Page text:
Although eight-division title-winner Manny Pacquiao will not fight on Nov. 10 at the MGM Grand as previously planned, the boxer’s promoter, Top Rank, still plans to play host to a pay per view event at the Las Vegas-based hotel and casino, according to Nevad State Athletic Commission executive director Keith Kizer.
Top Rank CEO Bob Arum had originally reserved the MGM for an event to headlined by Pacquiao (54-4-2, 38 knockouts), who has been considering rematches with either WBO welterweight titleholder Tim Bradley, four-division title-winner Juan Manuel Marquez or three-division belt-winner Miguel Cotto.
But Pacquiao’s advisor, Michael Koncz, informed RingTV.com on Tuesday that Pacquiao would fight on Dec. 1 as opposed to Nov. 10 against either Bradley, Marquez or Cotto, adding, that “Arum has moved the date now.”
“Top Rank has informed us that they’re still going forward with the pay per view on Nov. 10 at the MGM, so that’s still going to be on our agenda, but it will not be headlined by Manny Pacquiao,” said Kizer.
“They plan on having Pacquiao fight at the MGM sometime during the first half of December. I have no idea who the opponent will be on that, so it’s still Pacquiao against TBA.”
Could that “TBA” amount to a return bout with Cotto (37-3, 30 KOs), who has been slated for a return date of Dec. 1 at Madison Square Garden?
Although Koncz said that Cotto, along with the other boxers, were still are under consideration even after a New York meeting with Arum on Monday, Cotto represents the most bang for Pacquiao’s buck. Behind Mayweather and Pacquiao, Cotto represents the sport’s third-highest pay per view draw.
Cotto is coming off May’s unanimous-decision loss to five-division, eight-belt winner Floyd Mayweather Jr., who added Cotto’s WBA junior middleweight belt to the WBC welterweight crown he already owned.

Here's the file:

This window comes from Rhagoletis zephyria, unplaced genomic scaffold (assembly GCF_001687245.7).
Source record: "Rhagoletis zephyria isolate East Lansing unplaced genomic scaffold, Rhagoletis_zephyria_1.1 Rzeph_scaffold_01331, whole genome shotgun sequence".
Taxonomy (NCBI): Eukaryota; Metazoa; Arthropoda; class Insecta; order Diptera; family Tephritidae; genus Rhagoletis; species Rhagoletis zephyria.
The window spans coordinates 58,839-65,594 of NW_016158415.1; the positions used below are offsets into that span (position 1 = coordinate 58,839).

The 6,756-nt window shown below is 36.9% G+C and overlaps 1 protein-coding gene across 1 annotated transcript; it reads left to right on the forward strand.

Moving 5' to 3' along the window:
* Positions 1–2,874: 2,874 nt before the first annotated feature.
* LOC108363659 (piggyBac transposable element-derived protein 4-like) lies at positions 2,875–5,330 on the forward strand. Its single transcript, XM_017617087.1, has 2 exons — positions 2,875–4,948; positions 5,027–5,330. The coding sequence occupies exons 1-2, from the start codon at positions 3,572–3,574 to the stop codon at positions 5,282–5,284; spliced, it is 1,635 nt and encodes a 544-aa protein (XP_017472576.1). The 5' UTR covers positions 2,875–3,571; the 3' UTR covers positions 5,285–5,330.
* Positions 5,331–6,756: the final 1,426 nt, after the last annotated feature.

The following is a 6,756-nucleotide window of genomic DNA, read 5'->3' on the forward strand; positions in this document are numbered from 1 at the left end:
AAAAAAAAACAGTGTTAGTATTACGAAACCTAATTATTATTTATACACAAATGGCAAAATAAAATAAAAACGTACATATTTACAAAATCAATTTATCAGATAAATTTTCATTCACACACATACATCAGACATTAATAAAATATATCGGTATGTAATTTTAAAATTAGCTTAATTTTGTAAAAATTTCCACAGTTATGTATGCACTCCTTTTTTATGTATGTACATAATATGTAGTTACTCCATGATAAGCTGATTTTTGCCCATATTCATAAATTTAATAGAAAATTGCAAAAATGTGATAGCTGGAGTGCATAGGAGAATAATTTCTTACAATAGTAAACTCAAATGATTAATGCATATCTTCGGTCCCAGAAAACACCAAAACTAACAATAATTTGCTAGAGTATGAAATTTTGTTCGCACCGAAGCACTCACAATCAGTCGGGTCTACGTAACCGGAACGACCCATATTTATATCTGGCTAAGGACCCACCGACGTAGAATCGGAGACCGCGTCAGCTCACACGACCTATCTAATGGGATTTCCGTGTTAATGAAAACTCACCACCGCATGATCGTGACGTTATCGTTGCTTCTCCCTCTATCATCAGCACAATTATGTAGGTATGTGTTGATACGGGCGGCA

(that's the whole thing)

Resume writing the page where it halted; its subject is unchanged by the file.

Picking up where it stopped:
Cotto had scored three straight stoppage victories since losing by 12th-round knockout to Pacquiao in November of 2010, including December’s 10th-round stoppage of Antonio Margarito to avenge the first loss of his career.
So Cotto appears to have resurrected his career with his winning streak and his performance against Mayweather (43-0, 26 KOs), whose nose was bloodied before a packed arena whose 16,047 observers often chanted “COTTO, COTTO, COTTO.”
Pacquiao’s incentive could be the money and the desire to defeat Cotto worse than Mayweather did, and to drum up even more enthusiasm for a megabout with Mayweather in 2013.
In January, however, barriers to a Pacquiao-Cotto rematch centered on Cotto’s ability to come down to 147 pounds. Earlier reports had indicated Pacquiao’s likely choice to be Cotto over Mayweather, Marquez, Bradley or then-IBF/WBA junior welterweight titleholder Lamont Peterson.
Of course, Bradley (29-0, 12 KOs) could get another shot at Pacquiao after winning by controversial split-decision in June to end Pacquiao’s 15-bout winning streak that included eight stoppages.
There is also Marquez (54-6-1, 39 KOs), who has lost by disputed majority decision in November to Pacquiao as well as by a draw and a split-decision loss previously.
Already the WBA junior welterweight titleholder, Marquez rebounded from the loss to Pacquiao with April’s unanimous decision over Sergei Fedchenko for the WBO’s interim junior welterweight belt.
But if Pacquiao chooses Cotto for December, Marquez in a welterweight bout against Bradley seems to make the most sense as a potential pay-per-view headliner for Nov. 10 at the MGM.
Photo by Chris Farina, Top Rank
Photo by Naoki Fukuda
Lem Satterfield can be reached at firstname.lastname@example.org